JIFA: How Insurers Enable Damaging Workers’ Comp Premium Fraud In Construction

Posted by Kendra Smith
The latest JIFA edition comes from Matthew F. Capece, Representative of the General President of the United Brotherhood of Carpenters & Joiners of America.

By Matthew F. Capece | November 4, 2022

Premium schemes widespread, complex

The construction industry has become a crime scene for workers’ compensation premium fraud, tax fraud, wage theft and other financial crimes. Regrettably, the insurance industry plays an enabling role.

The construction business is highly competitive, with projects frequently awarded to low bidders.  Material costs will be similar in any given market, so a way to cut costs and win bids is by lowering labor expenses. Other than wages and benefits, employment taxes, unemployment insurance contributions, workers’ compensation insurance premiums and overtime premium pay contribute to labor costs.  Those labor costs, workers’ compensation being the most expensive, are only due on the compensation of employees. Accordingly, to evade those costs, scofflaw contractors intentionally misclassify employees as independent contractors and issue a 1099 MISC report or simply pay them “off-the-books” by check or cash with no reporting to state or federal taxing authorities or workers’ compensation insurers. 

A recent study commissioned by the attorney general’s office of the District of Columbia found that contractors who fail to report their true payroll skim 16.7 to 48.1 percent off their labor costs.1  Thus, breaking the law gives cheating contractors a substantial bidding advantage over law-abiding competitors.

Fraud in the industry is aided by the layering of contractors and subcontractors.  On a typical commercial or residential job site specialty subcontractors do the actual construction work. They perform specific types and phases of the construction, such as excavating, pile driving, electrical, plumbing, heating and air conditioning, concrete form work, interior systems installation,2 and flooring and roofing. Above the specialty subcontractor is an owner, construction manager or general contractor.   Much of the fraud occurs at the level of the specialty subcontractor, with or without the knowledge, assistance or willful ignorance of the owners, developers, general contractors, or construction managers.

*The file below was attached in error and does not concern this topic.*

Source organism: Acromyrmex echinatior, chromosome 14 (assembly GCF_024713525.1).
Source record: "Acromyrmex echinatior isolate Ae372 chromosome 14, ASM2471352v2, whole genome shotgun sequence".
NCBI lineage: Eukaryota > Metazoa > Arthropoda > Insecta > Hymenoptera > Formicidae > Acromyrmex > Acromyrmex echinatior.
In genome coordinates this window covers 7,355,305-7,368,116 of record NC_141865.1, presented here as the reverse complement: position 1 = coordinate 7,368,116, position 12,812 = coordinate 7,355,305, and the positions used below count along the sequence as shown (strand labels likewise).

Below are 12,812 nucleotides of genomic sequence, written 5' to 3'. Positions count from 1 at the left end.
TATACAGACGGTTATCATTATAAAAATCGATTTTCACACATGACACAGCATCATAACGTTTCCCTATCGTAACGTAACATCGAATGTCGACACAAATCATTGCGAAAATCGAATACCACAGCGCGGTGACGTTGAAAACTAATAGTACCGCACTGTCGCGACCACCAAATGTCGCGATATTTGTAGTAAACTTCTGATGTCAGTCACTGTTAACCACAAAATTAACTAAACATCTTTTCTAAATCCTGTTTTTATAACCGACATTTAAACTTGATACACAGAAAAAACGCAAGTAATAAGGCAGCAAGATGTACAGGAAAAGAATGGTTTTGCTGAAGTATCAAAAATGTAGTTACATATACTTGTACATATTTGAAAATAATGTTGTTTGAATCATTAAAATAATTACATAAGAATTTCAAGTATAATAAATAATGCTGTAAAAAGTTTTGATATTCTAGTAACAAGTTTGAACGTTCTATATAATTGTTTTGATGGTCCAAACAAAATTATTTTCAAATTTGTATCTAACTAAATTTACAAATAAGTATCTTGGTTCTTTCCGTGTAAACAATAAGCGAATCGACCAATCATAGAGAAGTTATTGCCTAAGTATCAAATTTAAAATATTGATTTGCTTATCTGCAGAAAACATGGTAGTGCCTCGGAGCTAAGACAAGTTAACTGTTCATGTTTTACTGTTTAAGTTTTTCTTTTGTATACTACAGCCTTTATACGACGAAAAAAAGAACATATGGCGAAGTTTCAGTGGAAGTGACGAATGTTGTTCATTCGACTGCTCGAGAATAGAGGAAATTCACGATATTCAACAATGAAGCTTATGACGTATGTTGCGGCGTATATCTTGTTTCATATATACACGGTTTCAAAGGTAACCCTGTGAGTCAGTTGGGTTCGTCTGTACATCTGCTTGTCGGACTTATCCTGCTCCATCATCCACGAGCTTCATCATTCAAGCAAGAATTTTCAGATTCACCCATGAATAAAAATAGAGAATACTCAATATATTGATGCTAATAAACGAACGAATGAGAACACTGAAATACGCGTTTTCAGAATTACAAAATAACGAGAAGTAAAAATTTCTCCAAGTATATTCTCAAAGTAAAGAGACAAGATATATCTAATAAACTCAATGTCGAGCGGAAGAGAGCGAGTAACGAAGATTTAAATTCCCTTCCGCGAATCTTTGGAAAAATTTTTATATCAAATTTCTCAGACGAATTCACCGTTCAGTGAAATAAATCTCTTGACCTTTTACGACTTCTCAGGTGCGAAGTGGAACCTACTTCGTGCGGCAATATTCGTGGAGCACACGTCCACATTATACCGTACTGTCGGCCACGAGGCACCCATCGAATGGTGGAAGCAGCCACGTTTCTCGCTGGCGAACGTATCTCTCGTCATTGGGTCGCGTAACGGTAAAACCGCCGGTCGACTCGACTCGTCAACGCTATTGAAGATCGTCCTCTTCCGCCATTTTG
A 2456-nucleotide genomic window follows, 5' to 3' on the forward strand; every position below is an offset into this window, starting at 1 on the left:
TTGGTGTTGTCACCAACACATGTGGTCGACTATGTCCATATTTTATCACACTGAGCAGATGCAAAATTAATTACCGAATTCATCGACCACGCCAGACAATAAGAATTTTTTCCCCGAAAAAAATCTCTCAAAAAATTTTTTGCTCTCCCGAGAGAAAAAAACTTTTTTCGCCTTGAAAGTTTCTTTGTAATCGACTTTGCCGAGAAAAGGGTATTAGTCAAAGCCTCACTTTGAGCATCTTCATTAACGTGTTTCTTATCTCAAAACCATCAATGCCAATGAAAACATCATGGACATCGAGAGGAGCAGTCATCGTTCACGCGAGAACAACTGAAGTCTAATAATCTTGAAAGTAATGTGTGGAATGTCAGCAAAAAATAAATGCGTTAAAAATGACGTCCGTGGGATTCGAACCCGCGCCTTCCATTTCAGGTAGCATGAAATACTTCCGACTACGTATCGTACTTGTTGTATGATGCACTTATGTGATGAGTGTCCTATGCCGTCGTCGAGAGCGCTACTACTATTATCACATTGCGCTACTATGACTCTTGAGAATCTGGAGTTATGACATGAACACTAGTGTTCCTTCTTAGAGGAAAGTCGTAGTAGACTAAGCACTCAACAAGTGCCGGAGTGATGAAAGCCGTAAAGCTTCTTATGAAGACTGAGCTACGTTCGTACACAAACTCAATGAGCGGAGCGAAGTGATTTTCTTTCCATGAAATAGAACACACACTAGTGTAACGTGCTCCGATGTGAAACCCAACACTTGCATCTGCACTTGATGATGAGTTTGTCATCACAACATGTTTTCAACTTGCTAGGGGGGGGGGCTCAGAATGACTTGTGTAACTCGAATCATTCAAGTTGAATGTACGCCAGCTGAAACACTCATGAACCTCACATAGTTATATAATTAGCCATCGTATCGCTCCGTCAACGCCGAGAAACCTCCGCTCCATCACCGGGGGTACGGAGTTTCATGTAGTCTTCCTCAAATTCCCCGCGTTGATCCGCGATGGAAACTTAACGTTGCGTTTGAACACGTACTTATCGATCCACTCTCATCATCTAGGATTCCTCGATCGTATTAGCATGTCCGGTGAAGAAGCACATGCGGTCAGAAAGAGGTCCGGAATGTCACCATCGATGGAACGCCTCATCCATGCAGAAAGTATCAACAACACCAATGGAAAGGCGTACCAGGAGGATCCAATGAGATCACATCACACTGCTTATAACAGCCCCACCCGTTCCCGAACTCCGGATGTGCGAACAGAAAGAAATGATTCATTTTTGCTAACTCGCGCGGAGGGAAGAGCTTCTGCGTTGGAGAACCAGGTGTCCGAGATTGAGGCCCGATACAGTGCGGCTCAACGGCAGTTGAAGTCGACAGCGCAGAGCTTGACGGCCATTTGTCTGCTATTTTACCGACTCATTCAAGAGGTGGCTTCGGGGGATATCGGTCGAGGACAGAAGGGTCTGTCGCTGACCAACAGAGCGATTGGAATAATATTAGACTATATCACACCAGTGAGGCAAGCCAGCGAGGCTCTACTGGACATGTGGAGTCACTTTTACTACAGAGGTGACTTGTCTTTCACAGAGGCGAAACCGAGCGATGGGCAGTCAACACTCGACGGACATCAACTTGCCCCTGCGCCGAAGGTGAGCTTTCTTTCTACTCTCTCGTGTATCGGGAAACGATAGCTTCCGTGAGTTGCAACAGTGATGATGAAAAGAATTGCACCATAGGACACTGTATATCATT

There are many ways to break the law. The simplest way for a subcontractor to break the law is by paying its employees by check and reporting the earnings with a 1099 MISC form.  But that leaves the contractor vulnerable, because of the direct payment to the employee and 1099 reporting.  To be less-vulnerable, the subcontractor could pay employees by check without reporting. Still, there is vulnerability through bank records of detection because of the payment to workers by check.

To insulate subcontractors, the construction industry has added an additional layer — subcontract labor suppliers, or labor brokers, to pay and, many times, co-supervise employees.  Specialty subcontractors with a labor brokering system will use the brokers to either supply the bulk of their labor or supplement their own directly-paid employees.

A labor broker can be a foreman of the subcontractor who has been provided a business identity and receives a check to pay the foreman’s crew.3 Labor brokers also know workers and supply them as labor in the requisite trade category (carpenters, electricians, laborers) to subcontractors. The broker faces most of the risk from law enforcement authorities.  That is the case even when a subcontractor meets statutory or common-law definitions of “employer” of the labor broker’s workers. In our experience, law enforcement agencies infrequently use joint-employer or conspiracy doctrines to extend accountability to subcontractors or further up the contract layers.  Because labor brokers easily change identities or can be replaced,4 the failure of accountability for the upper-tier contractors has given oxygen to the growing adoption of the labor-broker model.

A more-complex fraud scheme was developed in the Florida construction market, but it is not just in Florida. Variations have been found, for instance, in New Jersey and New York.5 The Florida fraud model adds yet another layer that protects labor brokers while facilitating money laundering, other financial crimes and workers’ compensation premium fraud.